Mission

Mission

  • “Get them before they are gone.” Scientific studies predict the extinction of the majority of non-polar glacier mass by the end of the current century. Should we achieve carbon zero today, as much as 40% of glacial mass could still disappear, as there is a lag in the climate system which will result in additional loss. The sad fact is that our glaciers are likely doomed; therefore, the primary mission of the Global Glacier Initiative is to document as many of them as possible before they disappear. While it may be pessimistic, it is erring on the side of caution as trends are not on our side.
  • Climate change outreach. Aside from a repository for humanity to refer to in the future, images will be made available for a variety of purposes to increase glacier awareness and influence human activity to limit damage to the extent possible.
  • Mountain ecosystems. In the course of photographing these glaciers, we are at some very high altitudes in an expansive quantity of mountain ranges all over the world, photographing as we go. These images are added to our collection, made available to the non-commercial public, and shared with likeminded organizations.
  • River systems and agriculture. Many days are spent at the base of major mountain ranges waiting for winds to calm or clouds to clear, which means that aerial exploration takes place over river systems that originate in the very glaciers that are melting, which go on to provide water for agriculture, which feed humanity. As an efficient use of glacier mission time and resources, the view from above of hydrological and food supply systems that are impacted by glacial recession forms another auxiliary objective which will feed into the Initiative’s image and outreach ecosystem.
  • Continuous communication. While most mountain ranges and their glaciers may only be visited and photo documented once in keeping with our mission to document them before their disappearance, our eventual fleet at maximum capacity will be based at the foot of some famous mountain ranges around the world. As glaciers naturally change alongside recession processes, we will share news and progress from above as old sites are revisited, showing their dynamic changes.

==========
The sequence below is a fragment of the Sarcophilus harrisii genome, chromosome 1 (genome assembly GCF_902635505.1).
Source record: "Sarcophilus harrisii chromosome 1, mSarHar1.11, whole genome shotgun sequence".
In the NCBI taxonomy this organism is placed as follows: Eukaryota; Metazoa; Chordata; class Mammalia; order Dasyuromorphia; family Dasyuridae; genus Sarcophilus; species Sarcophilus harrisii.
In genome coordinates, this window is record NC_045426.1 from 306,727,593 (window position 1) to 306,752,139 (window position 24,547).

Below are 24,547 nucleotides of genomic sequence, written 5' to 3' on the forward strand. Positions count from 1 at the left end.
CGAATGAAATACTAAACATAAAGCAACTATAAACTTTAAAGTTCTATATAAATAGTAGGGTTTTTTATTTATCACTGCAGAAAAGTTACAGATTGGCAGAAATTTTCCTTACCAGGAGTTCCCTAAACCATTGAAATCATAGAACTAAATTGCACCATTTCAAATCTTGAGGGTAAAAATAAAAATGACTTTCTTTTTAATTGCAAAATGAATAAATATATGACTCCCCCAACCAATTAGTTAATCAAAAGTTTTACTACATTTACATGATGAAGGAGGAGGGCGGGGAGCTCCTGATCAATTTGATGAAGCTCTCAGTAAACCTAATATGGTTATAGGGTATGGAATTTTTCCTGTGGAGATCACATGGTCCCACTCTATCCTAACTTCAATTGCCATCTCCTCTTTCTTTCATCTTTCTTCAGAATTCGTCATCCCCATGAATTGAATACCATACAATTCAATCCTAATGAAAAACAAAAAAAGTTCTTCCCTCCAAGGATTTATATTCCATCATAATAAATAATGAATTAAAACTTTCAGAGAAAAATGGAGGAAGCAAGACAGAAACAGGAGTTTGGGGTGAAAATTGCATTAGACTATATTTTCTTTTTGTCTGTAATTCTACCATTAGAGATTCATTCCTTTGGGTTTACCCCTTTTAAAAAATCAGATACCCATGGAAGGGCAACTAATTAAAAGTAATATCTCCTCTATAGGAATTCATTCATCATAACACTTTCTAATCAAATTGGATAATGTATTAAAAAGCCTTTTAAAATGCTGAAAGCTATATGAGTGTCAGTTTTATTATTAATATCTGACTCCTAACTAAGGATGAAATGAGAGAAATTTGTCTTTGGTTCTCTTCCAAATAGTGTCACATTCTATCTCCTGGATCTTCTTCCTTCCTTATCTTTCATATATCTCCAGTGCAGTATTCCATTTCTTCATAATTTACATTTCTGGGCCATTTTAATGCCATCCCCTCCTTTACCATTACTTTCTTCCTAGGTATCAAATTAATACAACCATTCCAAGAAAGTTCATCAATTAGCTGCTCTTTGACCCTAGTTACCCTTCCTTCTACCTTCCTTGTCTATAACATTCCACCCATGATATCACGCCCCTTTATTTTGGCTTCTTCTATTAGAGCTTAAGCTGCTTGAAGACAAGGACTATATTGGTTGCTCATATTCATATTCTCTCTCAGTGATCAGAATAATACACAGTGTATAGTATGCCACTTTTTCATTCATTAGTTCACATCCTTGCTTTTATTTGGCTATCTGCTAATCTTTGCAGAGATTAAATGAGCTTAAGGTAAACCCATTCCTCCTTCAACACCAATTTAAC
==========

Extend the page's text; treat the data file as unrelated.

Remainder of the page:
Method

  • Image map and database. As glaciers are photographed, images will be uploaded, geotagged, and shared in an interactive map for the public to consume.
  • Non-commercial free image license. Our images are licensed to nonprofits, climate outreach programs, educational, and scientific institutions automatically and for free.
  • Commercial images. To aid in funding the Initiative while maximizing outreach, glacier images for commercial use will be made available with a paid license.
  • Education. Through collaboration with other organizations and working with scientists, original content to explain the significance of glacier images to the general public will be generated and published on our site and through other channels.
  • Journalism. Working with international press, first time flights in glacier regions as well as recurring visits to glaciers near operating bases will be shared with the media, to encourage a large outreach audience.
  • Video. Our first airplane is equipped with a vibration-stabilized 4k video camera, soon to be upgraded to 5k, with the same anticipated for expansions to the fleet. Immersive videos of slow flight over majestic glacier scenery will be produced to share an impactful experience for viewers.
  • Art. Limited edition sales of glacier images achieve three goals: aid in funding our activities, share the mission with influential consumers of fine art, and continue the outreach message by placing a disappearing global treasure as a centerpiece to social discussion.
  • Books. The founder of the Initiative began his glacier discovery as an author. Like a piece of art on a wall, a coffee table book funds Initiative activities, increases international press awareness, and continues the glacier awareness conversation.